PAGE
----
Special Issue "Functional Role of BRCA 1 and 2 in Tissue Maintenance and Neoplasia"

A special issue of Genes (ISSN 2073-4425). This special issue belongs to the section "Molecular Genetics and Genomics".

Deadline for manuscript submissions: 20 July 2020.

Special Issue Editor

Prof. Dr. Thorarinn Gudjonsson
Website
Guest Editor
Stem Cell Research Unit, Biomedical Center, Department of Laboratory Hematology, University of Iceland and Landspitali University Hospital, Reykjavik, Iceland
Interests: stem cells in breast morphogenesis and cancer

Special Issue Information

Dear Colleagues,

Breast cancer 1 and 2 susceptibility genes (BRCA1 and BRCA2) are important tumor suppressor genes that have a major impact on the mechanisms of genome protection. Their proteins are important caretakers in cells and tissue maintenance through their role in error-free DNA repair through homologous recombination. Mutations in BRCA1 and BRCA2 are known to predispose and cause breast cancer and other forms of cancer such as ovarian, pancreas and prostate cancer. These mutations can be both somatic and hereditary (germline), which affect individuals and families and induce a high incidence of certain cancer types, including breast cancer.

This Special Issue will highlight the recent advances in BRCA1 and BRCA2 cancer research, focusing on both somatic and germline mutations, the transcription regulation of BRCA proteins and their functional role within distinct subtypes of breast and other cancer types in tissue maintenance and stem cell biology.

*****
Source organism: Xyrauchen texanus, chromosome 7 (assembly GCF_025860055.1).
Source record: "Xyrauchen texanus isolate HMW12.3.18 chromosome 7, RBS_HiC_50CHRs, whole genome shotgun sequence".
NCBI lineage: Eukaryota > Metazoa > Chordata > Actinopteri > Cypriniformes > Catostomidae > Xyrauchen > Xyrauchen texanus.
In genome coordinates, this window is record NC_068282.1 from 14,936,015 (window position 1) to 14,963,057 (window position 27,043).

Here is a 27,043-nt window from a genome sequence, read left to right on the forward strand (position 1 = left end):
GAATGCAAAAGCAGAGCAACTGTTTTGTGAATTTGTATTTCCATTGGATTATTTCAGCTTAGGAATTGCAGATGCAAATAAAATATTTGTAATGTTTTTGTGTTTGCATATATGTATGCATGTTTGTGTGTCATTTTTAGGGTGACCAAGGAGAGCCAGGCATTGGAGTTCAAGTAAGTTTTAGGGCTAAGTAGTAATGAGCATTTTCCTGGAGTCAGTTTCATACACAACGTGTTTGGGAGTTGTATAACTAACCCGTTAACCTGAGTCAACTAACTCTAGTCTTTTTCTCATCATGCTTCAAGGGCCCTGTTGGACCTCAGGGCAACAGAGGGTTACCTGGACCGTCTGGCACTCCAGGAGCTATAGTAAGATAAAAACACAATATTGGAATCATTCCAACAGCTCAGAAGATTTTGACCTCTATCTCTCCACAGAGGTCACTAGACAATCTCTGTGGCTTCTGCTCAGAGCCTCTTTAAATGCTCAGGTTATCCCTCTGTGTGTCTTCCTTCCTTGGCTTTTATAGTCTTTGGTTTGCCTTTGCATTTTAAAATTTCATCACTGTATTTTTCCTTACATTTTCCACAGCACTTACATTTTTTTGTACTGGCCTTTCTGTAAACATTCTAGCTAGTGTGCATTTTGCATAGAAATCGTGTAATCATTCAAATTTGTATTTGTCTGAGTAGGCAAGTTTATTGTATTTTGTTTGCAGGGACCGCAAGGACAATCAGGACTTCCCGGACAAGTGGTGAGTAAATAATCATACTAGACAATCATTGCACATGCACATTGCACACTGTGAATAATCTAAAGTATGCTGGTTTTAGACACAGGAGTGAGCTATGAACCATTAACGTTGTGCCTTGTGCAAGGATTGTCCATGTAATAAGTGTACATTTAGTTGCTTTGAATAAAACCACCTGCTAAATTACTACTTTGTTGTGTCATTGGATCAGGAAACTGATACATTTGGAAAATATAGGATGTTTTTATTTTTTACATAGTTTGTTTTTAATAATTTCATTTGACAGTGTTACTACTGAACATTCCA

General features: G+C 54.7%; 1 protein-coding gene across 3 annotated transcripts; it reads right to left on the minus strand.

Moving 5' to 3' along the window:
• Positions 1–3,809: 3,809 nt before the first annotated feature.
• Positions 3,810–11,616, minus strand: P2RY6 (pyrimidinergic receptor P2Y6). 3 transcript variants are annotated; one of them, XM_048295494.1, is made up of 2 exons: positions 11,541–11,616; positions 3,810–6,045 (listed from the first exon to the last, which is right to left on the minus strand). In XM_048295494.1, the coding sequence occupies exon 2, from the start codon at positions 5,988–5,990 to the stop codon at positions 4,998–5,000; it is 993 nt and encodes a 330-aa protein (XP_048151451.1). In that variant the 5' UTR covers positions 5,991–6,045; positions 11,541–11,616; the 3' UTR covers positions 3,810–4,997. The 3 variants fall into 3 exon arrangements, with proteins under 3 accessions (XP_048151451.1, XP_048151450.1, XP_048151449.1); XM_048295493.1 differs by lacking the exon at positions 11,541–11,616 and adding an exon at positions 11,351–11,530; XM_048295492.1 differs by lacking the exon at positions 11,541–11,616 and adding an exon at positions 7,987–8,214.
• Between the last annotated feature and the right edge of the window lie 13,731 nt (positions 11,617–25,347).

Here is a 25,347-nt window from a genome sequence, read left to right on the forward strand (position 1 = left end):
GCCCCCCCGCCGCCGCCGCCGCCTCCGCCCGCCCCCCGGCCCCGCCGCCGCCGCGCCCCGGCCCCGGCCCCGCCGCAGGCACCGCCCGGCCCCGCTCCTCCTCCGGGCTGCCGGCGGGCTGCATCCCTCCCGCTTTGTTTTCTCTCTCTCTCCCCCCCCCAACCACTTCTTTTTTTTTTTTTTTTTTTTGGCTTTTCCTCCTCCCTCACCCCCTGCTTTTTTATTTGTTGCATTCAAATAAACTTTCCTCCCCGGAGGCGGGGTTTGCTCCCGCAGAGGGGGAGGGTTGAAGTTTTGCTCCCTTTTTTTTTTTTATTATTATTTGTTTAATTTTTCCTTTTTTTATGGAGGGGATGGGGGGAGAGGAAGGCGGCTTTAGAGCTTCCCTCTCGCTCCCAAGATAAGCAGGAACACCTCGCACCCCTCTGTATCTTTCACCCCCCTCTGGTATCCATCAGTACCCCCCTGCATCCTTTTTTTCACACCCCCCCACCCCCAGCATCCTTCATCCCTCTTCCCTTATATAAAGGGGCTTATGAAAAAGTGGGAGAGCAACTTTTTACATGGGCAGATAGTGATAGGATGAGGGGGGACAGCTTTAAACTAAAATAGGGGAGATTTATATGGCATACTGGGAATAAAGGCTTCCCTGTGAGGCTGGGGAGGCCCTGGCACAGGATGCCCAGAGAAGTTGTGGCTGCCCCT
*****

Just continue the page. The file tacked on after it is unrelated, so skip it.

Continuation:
We welcome the submission of reviews, perspectives, short communications, and research articles.

Prof. Thorarinn Gudjonsson
Guest Editor

Manuscript Submission Information

Manuscripts should be submitted online at www.mdpi.com by registering and logging in to this website. Once you are registered, click here to go to the submission form. Manuscripts can be submitted until the deadline. All papers will be peer-reviewed. Accepted papers will be published continuously in the journal (as soon as accepted) and will be listed together on the special issue website. Research articles, review articles as well as short communications are invited. For planned papers, a title and short abstract (about 100 words) can be sent to the Editorial Office for announcement on this website.

Submitted manuscripts should not have been published previously, nor be under consideration for publication elsewhere (except conference proceedings papers). All manuscripts are thoroughly refereed through a single-blind peer-review process. A guide for authors and other relevant information for submission of manuscripts is available on the Instructions for Authors page. Genes is an international peer-reviewed open access monthly journal published by MDPI.

Please visit the Instructions for Authors page before submitting a manuscript. The Article Processing Charge (APC) for publication in this open access journal is 1800 CHF (Swiss Francs). Submitted papers should be well formatted and use good English. Authors may use MDPI's English editing service prior to publication or during author revisions.

Keywords

  • transcription regulation of BRCA genes
  • tissue stem cells
  • somatic and germline BRCA mutations
  • breast cancer
  • BRCA target tissues
  • BRCA interacting proteins

Published Papers (2 papers)

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Research

Open AccessArticle
Increased Overall Mortality Even after Risk Reducing Surgery for BRCA-Positive Women in Western Sweden
Genes 2019, 10(12), 1046; https://doi.org/10.3390/genes10121046 - 16 Dec 2019
Abstract
Women with BRCA variants have a high lifetime risk of developing breast and ovarian cancer. The aim of this study was to investigate the standard incidence ratios (SIR) for breast and ovarian cancer and standard mortality ratios (SMR) in a population-based cohort of [...] Read more.